A Guest Post By Brad Phillips, Author, The Media Training Bible
Whenever I hear that, I immediately think of a scene out of The Godfather or Fatal Attraction, complete with horse’s head and boiled bunny. I imagine frustrated interviewees suddenly appearing as caped crusaders, exacting their revenge on unfair journalists by “rubbing them out.”
Think hard before you do that. Freezing a reporter out is a dramatic step that often backfires. After all, you probably think a company is guilty when a newscaster says, “We contacted representatives from the Huge Corporation, but they refused to return our phone calls.”
Before blacklisting a reporter, consider these remedies:
1. Take it to a neutral party: It’s an age-old truth: The closer you are to a news story, the more likely it is you will find it flawed. Ask neutral parties to read, listen to, or watch the story and give you their feedback. You may be surprised to find that the message you hoped would get through to the audience did, indeed, get through.
2. Talk to the reporter: Reporters need access to sources to do their jobs, and good reporters are willing to hear their sources’ objections to a story (they may not agree with you, but they usually listen). When you speak, remain polite regardless of the response. You will get a better reaction to a discussion about objective factual errors than subjective differences of opinions, but you’re welcome to make your case if you believe their view lacks perspective. If they’ve gotten a key fact wrong, you’re entitled to request a correction.
3. Write a response: You may have forums available to you for a response, such as a letter to the editor, an op-ed, or a website’s comments section. Don’t repeat the original errors in your response, since doing so gives those errors more airtime. Just articulate your view.
4. Speak to the editor: If you’ve gotten nowhere with the reporter, you can raise your objections with the reporter’s boss. Who knows? You may be the fourth person to complain about the same reporter in the past week. There is a downside here, though—no one likes to be complained about, and the reporter may take it out on you with even less favorable news coverage in the future.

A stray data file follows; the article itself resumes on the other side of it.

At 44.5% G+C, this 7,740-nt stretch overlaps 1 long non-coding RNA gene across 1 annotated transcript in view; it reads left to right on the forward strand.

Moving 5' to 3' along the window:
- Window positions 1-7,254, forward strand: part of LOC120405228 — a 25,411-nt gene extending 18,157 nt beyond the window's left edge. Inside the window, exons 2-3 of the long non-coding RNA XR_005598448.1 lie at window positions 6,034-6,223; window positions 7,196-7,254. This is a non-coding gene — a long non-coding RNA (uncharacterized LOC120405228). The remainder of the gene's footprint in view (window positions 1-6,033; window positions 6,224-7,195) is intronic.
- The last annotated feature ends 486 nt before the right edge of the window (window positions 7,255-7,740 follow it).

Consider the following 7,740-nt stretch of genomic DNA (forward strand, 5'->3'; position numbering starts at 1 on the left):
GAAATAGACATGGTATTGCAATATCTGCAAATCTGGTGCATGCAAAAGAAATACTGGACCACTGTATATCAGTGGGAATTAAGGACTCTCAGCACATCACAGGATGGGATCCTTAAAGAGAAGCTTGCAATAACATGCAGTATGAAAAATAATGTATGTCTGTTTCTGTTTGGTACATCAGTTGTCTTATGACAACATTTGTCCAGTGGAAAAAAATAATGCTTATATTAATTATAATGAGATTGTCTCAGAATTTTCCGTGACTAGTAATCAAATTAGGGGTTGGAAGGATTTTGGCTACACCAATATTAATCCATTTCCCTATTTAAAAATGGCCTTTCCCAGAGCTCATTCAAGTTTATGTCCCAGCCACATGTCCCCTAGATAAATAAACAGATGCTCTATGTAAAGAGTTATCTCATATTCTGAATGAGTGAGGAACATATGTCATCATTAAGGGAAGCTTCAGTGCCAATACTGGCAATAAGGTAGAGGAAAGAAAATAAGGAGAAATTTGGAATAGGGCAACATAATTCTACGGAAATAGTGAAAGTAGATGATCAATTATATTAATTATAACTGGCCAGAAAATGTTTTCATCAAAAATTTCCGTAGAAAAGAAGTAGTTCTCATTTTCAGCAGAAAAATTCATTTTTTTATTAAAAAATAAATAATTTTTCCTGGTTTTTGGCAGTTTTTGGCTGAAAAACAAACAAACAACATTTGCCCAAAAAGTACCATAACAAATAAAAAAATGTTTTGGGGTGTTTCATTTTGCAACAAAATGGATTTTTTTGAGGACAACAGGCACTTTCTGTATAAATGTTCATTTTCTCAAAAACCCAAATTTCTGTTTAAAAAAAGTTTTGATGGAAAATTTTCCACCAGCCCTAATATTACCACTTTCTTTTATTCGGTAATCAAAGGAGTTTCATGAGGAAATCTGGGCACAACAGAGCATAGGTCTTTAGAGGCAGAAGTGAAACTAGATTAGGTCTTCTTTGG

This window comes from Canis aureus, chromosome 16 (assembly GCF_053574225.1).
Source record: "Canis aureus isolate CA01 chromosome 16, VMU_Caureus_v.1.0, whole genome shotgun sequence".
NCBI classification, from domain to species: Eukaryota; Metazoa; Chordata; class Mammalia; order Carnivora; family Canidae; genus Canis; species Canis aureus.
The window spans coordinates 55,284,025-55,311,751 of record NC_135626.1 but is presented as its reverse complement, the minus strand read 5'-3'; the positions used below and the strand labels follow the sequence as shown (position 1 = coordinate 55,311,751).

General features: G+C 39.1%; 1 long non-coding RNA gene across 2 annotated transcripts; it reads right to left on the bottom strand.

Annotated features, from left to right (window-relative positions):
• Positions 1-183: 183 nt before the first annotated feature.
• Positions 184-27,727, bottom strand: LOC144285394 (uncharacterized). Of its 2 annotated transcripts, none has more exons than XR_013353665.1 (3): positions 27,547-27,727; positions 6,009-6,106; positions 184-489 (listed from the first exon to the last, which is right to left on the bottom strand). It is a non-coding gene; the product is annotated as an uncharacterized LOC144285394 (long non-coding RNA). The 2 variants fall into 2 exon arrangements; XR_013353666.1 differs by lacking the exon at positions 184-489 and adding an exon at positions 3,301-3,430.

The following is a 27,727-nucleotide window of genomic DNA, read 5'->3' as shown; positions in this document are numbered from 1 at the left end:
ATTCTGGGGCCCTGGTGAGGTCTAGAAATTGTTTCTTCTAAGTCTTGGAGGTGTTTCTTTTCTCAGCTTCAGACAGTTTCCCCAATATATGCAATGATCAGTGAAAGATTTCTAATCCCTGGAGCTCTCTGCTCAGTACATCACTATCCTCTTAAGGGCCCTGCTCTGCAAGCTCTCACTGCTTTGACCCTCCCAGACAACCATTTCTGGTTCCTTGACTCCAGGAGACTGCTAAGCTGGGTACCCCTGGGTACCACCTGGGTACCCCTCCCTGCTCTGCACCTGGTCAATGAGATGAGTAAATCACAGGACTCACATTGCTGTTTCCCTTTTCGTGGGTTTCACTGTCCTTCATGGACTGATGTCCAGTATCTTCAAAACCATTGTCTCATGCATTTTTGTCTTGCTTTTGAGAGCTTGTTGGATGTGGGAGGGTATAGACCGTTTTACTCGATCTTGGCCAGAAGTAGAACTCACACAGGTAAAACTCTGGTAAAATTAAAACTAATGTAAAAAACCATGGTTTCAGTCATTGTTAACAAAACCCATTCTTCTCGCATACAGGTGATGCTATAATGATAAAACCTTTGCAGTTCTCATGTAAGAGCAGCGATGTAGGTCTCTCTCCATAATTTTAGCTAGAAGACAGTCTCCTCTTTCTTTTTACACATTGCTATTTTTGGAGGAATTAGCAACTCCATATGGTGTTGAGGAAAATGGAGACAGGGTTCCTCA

5. Respond with statements only: If it’s clear that the news organization is irrevocably biased against your company, you have two choices: cut off all access for future stories or respond to subsequent inquiries from that news organization with precision. I usually recommend the latter, which means sending a short written statement in response to future queries. That brief statement prevents the reporter from saying you refused to comment, and gives you more control over the quote.
6. Cut off all access: The only time I ever recommend cutting off all access is when there is nothing to be gained by speaking to the reporter. Those cases may exist, but they’re rare. Most of the time, good media management means finding solutions to working with journalists, not avoiding them altogether.
7. Use online and social media: Cutting off access to a news outlet doesn’t mean you stop communicating. Use online and social media to continue communicating with your key audiences through all available channels, including your company website and blog, and your corporate social media accounts.
Brad Phillips is the author of The Media Training Bible: 101 Things You Absolutely, Positively Need to Know Before Your Next Interview. He also writes the world’s most-visited media training website, Mr. Media Training.